Much still has to be done to remove the vestiges of feudalism in Philippine society.  The feudal society prevalent in pre-Spanish Philippines, reinforced by the latifundia system under Spanish colonial rule and generally kept intact under the rule by the elite during the American regime, is still too deeply entrenched in our culture.  Justice Davide rightly predicts that the proliferation of political dynasties would increase the number of feudal States or Regions.  He cites a statement made by our fellow Constitutional Commissioner, Christian Monsod, who said in a speech at the Ateneo de Davao that Philippine society is “still feudalistic dominated by a ruling class that rotates among themselves the levers of power through changes in administration.  The fact is that 1% of the families make the laws, dispense justice, implement programs and control media.”

         In the present form of Philippine politics, federalism would easily breed political dynasties and reinforce feudal societies, making a mockery of democracy.  In a recent article that appeared in a publication of the University of Asia and the Pacific, sociologist Dr. Nanette Dungo exposed how entrenched political dynasties are in Philippine politics.  According to her, “such kind of prolonged dynastic presence speaks of a penetrating thrust in the different institutional sites of society, not to mention its effects reaching the depths of consciousness of an electorate which chooses the same kind of leadership repeatedly that barely initiates enriching reforms to better their lives.  Recorded periods of political dynasty in the Philippines range from 30 years reaching up to 66 years of rule of certain families.  The length of stay the dynast remains in position invariably conditions the rise of a structure and process that nurture a consciousness which invokes a dynamics of control and power being articulated in dynastic behavior and governance.  There is seemingly present in this phenomenon an undefined element that fuses the contradiction between its resilience and its aversive outcomes, which kind of combination may account for a constant demand for its presence.  Its resilience creates political inequality where rivals even when qualified are disadvantaged from a chance to participate in governance.”  Until and unless we can render such a system of dynastic rule the exception rather than the rule in Philippine politics, federalism will actually contribute to perpetuate it.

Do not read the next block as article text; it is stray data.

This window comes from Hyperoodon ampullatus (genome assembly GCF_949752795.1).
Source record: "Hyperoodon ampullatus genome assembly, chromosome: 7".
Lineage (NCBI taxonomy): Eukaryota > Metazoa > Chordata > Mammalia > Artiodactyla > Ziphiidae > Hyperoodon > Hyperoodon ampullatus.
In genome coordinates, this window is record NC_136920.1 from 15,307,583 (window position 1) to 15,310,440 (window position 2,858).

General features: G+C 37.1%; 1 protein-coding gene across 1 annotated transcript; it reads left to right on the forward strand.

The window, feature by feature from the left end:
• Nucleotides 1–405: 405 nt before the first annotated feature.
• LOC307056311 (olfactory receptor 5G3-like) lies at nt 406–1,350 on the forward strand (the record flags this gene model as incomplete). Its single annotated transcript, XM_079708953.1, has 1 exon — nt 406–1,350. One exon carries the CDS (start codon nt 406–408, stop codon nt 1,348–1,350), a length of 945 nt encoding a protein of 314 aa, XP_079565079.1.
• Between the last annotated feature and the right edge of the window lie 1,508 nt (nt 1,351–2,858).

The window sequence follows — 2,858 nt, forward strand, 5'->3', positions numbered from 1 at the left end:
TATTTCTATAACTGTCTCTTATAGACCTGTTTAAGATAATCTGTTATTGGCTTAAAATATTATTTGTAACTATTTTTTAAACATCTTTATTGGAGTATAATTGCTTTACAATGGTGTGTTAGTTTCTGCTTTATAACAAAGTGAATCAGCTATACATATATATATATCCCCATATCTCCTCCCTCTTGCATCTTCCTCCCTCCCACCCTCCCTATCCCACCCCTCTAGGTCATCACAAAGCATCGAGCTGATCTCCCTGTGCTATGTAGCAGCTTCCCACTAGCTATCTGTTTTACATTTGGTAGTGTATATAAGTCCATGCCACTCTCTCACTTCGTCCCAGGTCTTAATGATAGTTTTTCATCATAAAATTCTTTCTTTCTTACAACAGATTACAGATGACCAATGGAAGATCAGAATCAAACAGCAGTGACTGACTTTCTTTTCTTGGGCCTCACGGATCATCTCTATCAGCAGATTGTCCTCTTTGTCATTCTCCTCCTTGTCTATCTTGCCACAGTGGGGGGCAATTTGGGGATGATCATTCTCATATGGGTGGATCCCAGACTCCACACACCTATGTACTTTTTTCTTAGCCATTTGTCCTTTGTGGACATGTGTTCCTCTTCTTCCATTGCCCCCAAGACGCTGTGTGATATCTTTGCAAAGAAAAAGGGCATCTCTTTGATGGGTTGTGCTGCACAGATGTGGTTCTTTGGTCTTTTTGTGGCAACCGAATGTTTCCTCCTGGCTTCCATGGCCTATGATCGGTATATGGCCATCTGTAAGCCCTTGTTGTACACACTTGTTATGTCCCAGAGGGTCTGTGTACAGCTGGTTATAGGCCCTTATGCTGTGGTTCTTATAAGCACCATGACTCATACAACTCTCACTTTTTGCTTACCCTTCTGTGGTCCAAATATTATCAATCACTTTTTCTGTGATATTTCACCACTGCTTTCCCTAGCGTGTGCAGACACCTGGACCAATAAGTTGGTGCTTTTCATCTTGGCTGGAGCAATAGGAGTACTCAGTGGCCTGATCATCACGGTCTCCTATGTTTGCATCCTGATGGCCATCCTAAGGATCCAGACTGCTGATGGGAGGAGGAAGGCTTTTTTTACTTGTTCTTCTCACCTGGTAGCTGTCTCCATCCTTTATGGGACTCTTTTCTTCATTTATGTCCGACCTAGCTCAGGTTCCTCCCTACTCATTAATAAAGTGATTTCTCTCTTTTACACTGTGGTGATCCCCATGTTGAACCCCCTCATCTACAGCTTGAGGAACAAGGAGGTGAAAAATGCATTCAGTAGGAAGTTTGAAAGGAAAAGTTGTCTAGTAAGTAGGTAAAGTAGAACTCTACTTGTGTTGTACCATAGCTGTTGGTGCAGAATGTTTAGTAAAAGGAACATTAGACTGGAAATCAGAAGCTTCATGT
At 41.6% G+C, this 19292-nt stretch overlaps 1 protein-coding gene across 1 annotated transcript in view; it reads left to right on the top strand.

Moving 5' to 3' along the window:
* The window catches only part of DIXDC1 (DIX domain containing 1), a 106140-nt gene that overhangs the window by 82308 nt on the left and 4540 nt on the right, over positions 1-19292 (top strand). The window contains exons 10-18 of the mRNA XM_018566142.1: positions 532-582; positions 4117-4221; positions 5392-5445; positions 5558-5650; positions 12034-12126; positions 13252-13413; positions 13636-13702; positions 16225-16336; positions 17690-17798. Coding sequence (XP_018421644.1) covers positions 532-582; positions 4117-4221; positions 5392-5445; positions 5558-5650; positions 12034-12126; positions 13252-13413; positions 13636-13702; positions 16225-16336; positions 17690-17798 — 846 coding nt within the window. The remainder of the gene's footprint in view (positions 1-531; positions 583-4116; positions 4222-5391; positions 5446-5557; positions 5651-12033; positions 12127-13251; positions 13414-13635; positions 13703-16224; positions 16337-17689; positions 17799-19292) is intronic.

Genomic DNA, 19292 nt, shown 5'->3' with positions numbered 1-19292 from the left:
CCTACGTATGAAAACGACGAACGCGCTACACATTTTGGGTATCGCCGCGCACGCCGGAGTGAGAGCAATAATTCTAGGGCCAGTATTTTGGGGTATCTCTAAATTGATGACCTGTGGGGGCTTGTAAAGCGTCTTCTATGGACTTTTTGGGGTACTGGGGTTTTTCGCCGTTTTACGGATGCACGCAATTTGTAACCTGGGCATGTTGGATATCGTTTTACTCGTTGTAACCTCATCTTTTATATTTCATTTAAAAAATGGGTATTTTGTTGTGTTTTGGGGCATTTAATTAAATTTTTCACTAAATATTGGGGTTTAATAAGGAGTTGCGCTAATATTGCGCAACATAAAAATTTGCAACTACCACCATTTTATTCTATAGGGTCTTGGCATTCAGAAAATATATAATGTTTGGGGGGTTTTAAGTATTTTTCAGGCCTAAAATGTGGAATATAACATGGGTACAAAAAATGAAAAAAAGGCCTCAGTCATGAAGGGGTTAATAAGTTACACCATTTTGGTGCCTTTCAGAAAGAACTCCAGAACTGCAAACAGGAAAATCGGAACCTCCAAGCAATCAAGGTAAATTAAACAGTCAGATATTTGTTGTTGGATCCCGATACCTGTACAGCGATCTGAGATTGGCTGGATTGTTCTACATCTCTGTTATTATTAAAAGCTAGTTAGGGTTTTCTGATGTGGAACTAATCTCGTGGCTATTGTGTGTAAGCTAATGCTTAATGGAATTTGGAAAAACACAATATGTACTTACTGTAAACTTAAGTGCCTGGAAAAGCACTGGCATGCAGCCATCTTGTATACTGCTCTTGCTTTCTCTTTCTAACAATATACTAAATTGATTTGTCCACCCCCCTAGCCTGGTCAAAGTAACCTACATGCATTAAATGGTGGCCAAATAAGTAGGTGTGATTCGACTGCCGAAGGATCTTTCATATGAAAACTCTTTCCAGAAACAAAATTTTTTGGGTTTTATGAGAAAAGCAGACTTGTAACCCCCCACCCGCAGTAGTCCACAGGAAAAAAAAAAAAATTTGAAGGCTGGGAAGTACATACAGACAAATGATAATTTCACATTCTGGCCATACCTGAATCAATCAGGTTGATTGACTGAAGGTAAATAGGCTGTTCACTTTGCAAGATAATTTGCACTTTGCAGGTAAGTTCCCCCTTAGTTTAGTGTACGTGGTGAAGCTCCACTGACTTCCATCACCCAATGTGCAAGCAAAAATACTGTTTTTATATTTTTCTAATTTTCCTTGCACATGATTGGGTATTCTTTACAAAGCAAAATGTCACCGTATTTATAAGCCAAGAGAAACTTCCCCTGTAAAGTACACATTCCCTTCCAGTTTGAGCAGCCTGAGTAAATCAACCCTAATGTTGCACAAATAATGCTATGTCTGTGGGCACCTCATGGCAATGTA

The toxic combination of feudalism and political dynasties leads to the many other dangers enumerated by Justice Davide. The Federal bureaucracy with feudalism and political dynasties provide the greatest temptation to keep and maintain private armies to ensure the perpetuation of power.  Warlordism would be an inevitable necessary evil.  The conduct of free, honest, orderly, peaceful, and credible elections would be a nightmare and would be very costly.  With the feudal and war lords in command, the rule of law will suffer.  Contrary to the opinion of those proposing the move towards a federal form of government, considering the present political and sociological realities in the Philippines today, federalization will not promote inclusive and sustainable human development.  We must first address the intractable challenges of  regionalism, feudalism and political dynasties before moving towards a federal form of government, if ever.  For comments, my email address is bernardo.villegas@uap.asia.